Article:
Sunday, June 5, 2016

Race Report: Calgary Marathon 2016

Finally home and more or less recovered from my trip west. I had a terrific time participating in the marathon and visiting friends and family in Calgary and Vancouver, but I don't recover from jet lag quickly so it took a couple of days to get my feet under me when I got back. I'm happy to report that, after a couple of nights sleeping in my own bed, this morning's 8k run up the river felt great, so it seems the rest paid off.

Now, to the important stuff - the race!

Race day started well. Keith and I traveled together and his wife Linda generously offered to ferry us to the train at 6:00 a.m. so we had an easy trip to the start line at Stampede Park. The sun was already shining brightly and it was warmer that we'd expected so we immediately checked our extra clothes and went looking for a friend of Keith who was an announcer for the race. As we chatted with her, I noticed Calgary's rockstar mayor, Naheed Nenshi, waiting nearby to make a few remarks. When he saw me raise my phone to take a picture, he suggested I take a selfie with him, which - being a big fan - I was happy to do.

Next up, Keith and I nabbed a fellow runner to take the requisite pre-race shot. 

Note the long-sleeved shirt under my singlet. I wore it because I expected the early part of the day to be cool, which it wasn't, as it turned out. The shirt came off less than 5k into the race. 

Keith's race started a half hour after mine, so I lined up on my own near the back of the pack to be sure I'd start slowly. In my excitement (aka terror), I struggled to run slowly enough at first but settled into a reasonable pace after a km or two and felt good as I hit the 11k mark and the first of the hills. 

That's right. I said hills. It turns out I was mistaken about the nature of the course. Somehow, I missed the memo that said the course included a series of long climbs between 11k and 21k. At the highest point, I was approximately 100 metres (300 feet) above the start line. If I'd done more hill training, I could have completed the climbs easily since none of them was particularly steep but, since I hadn't, I focused on maintaining a moderate pace in hopes I'd have enough in the tank to take advantage of the descent between 24k and 26k and the last 16k along Memorial Drive, a relatively flat road that hugs the northern shoreline of the Bow River.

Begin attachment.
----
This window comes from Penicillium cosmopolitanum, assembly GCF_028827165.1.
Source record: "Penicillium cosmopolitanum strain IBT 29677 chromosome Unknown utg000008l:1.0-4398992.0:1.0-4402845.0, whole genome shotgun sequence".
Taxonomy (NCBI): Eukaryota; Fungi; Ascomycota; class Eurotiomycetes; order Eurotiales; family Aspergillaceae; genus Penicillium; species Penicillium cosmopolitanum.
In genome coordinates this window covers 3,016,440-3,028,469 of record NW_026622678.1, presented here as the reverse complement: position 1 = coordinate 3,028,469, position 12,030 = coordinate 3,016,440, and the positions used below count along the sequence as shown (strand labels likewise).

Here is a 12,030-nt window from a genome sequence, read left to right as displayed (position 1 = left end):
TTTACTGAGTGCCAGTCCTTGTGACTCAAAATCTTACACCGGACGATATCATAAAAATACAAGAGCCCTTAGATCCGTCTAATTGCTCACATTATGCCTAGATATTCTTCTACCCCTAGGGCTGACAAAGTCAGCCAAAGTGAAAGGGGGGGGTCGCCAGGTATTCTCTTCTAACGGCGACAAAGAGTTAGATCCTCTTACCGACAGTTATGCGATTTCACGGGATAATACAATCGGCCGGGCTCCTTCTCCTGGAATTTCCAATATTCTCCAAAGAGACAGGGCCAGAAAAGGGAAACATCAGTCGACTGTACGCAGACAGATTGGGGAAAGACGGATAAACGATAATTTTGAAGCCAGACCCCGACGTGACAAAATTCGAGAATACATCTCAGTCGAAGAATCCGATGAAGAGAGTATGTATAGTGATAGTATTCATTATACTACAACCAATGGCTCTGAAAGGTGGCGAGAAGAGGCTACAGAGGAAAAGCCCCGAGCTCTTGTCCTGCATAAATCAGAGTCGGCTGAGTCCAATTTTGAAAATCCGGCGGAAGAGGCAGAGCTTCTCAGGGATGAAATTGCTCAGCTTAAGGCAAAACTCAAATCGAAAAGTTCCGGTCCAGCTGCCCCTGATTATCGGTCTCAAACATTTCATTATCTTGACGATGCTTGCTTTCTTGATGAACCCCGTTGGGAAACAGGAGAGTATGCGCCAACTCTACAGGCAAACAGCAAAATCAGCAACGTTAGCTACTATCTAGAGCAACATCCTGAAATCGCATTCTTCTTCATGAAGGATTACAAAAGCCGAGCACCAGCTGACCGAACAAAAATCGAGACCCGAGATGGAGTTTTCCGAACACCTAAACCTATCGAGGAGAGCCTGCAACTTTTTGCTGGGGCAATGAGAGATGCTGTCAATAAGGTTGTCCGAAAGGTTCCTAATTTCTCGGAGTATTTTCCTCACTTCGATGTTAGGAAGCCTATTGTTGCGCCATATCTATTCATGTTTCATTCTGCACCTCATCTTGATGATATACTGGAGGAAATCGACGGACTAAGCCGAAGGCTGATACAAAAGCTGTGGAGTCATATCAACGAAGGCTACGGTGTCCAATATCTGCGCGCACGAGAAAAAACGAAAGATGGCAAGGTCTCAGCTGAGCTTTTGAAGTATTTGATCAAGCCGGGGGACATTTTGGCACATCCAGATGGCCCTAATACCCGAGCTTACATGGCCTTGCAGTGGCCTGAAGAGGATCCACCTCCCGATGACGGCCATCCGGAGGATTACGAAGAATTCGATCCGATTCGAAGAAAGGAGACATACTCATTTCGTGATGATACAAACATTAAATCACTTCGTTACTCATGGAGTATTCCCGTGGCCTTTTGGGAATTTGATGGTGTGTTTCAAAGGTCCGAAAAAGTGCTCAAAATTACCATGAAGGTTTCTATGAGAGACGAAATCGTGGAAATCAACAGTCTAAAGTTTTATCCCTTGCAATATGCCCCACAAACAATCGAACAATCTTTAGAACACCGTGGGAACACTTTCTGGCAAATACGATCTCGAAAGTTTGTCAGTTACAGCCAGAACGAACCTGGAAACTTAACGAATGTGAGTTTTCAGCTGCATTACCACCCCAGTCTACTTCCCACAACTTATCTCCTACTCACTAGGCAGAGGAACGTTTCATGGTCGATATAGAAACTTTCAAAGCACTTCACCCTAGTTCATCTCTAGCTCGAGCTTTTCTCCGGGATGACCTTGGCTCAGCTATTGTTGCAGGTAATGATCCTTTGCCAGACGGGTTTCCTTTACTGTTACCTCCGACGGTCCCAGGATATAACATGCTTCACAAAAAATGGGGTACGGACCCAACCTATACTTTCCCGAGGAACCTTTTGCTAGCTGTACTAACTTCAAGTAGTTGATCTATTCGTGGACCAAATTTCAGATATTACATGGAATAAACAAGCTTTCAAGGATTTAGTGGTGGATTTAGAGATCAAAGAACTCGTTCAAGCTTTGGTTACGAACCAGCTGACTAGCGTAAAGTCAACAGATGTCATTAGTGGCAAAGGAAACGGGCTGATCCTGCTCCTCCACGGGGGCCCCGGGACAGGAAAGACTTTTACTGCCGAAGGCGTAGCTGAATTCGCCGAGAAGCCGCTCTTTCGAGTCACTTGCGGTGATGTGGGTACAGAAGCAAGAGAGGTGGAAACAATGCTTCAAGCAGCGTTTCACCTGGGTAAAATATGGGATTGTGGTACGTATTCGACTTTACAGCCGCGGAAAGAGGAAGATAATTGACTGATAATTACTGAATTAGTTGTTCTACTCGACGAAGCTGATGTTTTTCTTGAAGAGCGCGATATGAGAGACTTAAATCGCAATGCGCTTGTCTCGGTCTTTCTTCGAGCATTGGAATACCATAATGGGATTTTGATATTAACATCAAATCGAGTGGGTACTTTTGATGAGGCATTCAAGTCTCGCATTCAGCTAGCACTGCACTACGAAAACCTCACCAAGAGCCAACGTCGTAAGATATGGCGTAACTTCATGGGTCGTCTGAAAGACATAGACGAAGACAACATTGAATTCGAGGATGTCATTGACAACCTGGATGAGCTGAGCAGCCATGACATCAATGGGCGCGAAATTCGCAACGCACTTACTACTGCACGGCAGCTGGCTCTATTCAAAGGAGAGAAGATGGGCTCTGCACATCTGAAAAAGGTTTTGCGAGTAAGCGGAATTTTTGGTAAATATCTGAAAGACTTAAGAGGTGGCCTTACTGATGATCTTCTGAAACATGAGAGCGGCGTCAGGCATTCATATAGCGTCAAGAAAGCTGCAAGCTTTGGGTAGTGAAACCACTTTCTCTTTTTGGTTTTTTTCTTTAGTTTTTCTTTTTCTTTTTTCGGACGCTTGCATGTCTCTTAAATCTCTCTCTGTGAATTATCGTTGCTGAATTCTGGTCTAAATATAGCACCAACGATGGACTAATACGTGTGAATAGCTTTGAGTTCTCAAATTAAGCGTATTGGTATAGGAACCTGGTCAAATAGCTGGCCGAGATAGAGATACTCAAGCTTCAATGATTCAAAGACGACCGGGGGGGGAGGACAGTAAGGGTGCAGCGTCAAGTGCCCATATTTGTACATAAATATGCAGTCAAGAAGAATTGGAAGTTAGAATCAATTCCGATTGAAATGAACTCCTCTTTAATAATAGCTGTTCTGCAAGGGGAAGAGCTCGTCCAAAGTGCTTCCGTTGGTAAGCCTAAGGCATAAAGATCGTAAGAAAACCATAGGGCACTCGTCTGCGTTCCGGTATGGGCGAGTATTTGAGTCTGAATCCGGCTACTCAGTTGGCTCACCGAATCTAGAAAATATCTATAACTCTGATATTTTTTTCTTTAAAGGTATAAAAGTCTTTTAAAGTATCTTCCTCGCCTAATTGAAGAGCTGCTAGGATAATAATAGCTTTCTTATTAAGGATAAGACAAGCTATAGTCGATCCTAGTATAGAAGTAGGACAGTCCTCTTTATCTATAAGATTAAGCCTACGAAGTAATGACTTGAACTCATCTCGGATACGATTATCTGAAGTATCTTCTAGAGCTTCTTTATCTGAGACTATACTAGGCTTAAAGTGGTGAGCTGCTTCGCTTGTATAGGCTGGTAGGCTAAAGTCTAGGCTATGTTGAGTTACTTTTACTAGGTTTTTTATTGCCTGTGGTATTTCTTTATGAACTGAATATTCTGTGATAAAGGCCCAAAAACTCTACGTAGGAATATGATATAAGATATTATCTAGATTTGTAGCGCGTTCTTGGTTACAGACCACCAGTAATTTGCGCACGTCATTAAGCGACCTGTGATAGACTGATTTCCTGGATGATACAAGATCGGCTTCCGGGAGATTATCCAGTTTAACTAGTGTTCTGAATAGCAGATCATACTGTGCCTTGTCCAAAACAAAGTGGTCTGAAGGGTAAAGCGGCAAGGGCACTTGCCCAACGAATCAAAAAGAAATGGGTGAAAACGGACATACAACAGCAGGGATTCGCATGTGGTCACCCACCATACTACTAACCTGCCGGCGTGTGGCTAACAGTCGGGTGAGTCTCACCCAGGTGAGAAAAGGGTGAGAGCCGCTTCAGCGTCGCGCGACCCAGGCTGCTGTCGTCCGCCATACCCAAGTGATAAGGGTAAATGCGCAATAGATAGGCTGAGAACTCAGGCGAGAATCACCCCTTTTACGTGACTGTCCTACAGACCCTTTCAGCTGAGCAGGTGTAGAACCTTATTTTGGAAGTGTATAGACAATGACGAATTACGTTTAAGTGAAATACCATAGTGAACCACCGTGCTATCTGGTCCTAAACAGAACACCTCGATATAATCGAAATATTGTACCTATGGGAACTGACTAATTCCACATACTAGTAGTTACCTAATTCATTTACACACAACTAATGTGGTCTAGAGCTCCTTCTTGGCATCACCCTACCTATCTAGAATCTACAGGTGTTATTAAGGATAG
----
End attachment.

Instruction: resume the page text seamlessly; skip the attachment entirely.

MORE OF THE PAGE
In fact, as I began the descent, I felt reasonably good and looked forward to the remainder of the race. I knew a PB was out of reach but I thought I'd finish strong in something like 4:45. 

Unfortunately, the wheels fell off the truck soon after. The descent was much steeper than I expected and, by the time I reached level ground again, my right knee and foot were giving me grief. My knee got very sore and threatened to lock up as it did in Fredericton a few years ago and a pinched nerve between my second and third toes began sending painful shocks up my right foot. I'm not sure what triggered those issues since they hadn't arisen in training but I suppose it was the combination of old shoes, the steep descent, dehydration, and oxygen levels that were lower than I'm used to. In any case, I wasn't able to make up time in the second half - despite having plenty of energy - and was forced to stop several times to adjust my laces and stretch in order to keep going.